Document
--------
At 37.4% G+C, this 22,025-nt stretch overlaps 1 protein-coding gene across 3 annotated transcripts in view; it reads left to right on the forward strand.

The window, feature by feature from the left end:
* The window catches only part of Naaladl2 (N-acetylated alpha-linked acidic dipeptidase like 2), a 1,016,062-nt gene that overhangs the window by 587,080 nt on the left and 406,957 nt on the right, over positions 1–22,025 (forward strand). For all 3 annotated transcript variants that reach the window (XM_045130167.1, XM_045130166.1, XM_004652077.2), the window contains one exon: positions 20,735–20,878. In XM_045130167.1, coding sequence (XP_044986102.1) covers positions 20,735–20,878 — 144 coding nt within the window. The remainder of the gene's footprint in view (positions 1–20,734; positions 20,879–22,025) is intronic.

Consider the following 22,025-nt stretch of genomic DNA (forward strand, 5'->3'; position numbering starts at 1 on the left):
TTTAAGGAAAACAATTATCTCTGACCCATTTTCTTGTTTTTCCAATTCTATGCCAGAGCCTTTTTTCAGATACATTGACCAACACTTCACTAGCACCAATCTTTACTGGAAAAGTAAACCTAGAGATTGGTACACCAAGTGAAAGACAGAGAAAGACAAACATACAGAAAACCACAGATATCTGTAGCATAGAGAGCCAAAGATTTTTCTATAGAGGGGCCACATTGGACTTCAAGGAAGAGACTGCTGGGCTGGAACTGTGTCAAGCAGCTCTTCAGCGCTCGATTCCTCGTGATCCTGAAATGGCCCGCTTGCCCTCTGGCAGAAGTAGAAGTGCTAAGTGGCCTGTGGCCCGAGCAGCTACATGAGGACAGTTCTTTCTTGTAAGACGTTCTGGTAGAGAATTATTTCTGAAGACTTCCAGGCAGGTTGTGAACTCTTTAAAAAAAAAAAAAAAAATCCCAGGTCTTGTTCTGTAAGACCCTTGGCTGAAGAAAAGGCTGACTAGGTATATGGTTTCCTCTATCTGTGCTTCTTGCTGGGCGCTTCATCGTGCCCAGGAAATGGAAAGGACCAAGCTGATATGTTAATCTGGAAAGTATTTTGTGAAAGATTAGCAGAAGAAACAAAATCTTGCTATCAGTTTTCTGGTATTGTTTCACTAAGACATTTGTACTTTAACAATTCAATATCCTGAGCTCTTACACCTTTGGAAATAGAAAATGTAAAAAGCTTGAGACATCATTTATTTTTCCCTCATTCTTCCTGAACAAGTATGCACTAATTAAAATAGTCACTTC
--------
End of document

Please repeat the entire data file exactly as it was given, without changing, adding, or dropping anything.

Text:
At 37.4% G+C, this 22,025-nt stretch overlaps 1 protein-coding gene across 3 annotated transcripts in view; it reads left to right on the forward strand.

The window, feature by feature from the left end:
* The window catches only part of Naaladl2 (N-acetylated alpha-linked acidic dipeptidase like 2), a 1,016,062-nt gene that overhangs the window by 587,080 nt on the left and 406,957 nt on the right, over positions 1–22,025 (forward strand). For all 3 annotated transcript variants that reach the window (XM_045130167.1, XM_045130166.1, XM_004652077.2), the window contains one exon: positions 20,735–20,878. In XM_045130167.1, coding sequence (XP_044986102.1) covers positions 20,735–20,878 — 144 coding nt within the window. The remainder of the gene's footprint in view (positions 1–20,734; positions 20,879–22,025) is intronic.

Consider the following 22,025-nt stretch of genomic DNA (forward strand, 5'->3'; position numbering starts at 1 on the left):
TTTAAGGAAAACAATTATCTCTGACCCATTTTCTTGTTTTTCCAATTCTATGCCAGAGCCTTTTTTCAGATACATTGACCAACACTTCACTAGCACCAATCTTTACTGGAAAAGTAAACCTAGAGATTGGTACACCAAGTGAAAGACAGAGAAAGACAAACATACAGAAAACCACAGATATCTGTAGCATAGAGAGCCAAAGATTTTTCTATAGAGGGGCCACATTGGACTTCAAGGAAGAGACTGCTGGGCTGGAACTGTGTCAAGCAGCTCTTCAGCGCTCGATTCCTCGTGATCCTGAAATGGCCCGCTTGCCCTCTGGCAGAAGTAGAAGTGCTAAGTGGCCTGTGGCCCGAGCAGCTACATGAGGACAGTTCTTTCTTGTAAGACGTTCTGGTAGAGAATTATTTCTGAAGACTTCCAGGCAGGTTGTGAACTCTTTAAAAAAAAAAAAAAAAATCCCAGGTCTTGTTCTGTAAGACCCTTGGCTGAAGAAAAGGCTGACTAGGTATATGGTTTCCTCTATCTGTGCTTCTTGCTGGGCGCTTCATCGTGCCCAGGAAATGGAAAGGACCAAGCTGATATGTTAATCTGGAAAGTATTTTGTGAAAGATTAGCAGAAGAAACAAAATCTTGCTATCAGTTTTCTGGTATTGTTTCACTAAGACATTTGTACTTTAACAATTCAATATCCTGAGCTCTTACACCTTTGGAAATAGAAAATGTAAAAAGCTTGAGACATCATTTATTTTTCCCTCATTCTTCCTGAACAAGTATGCACTAATTAAAATAGTCACTTC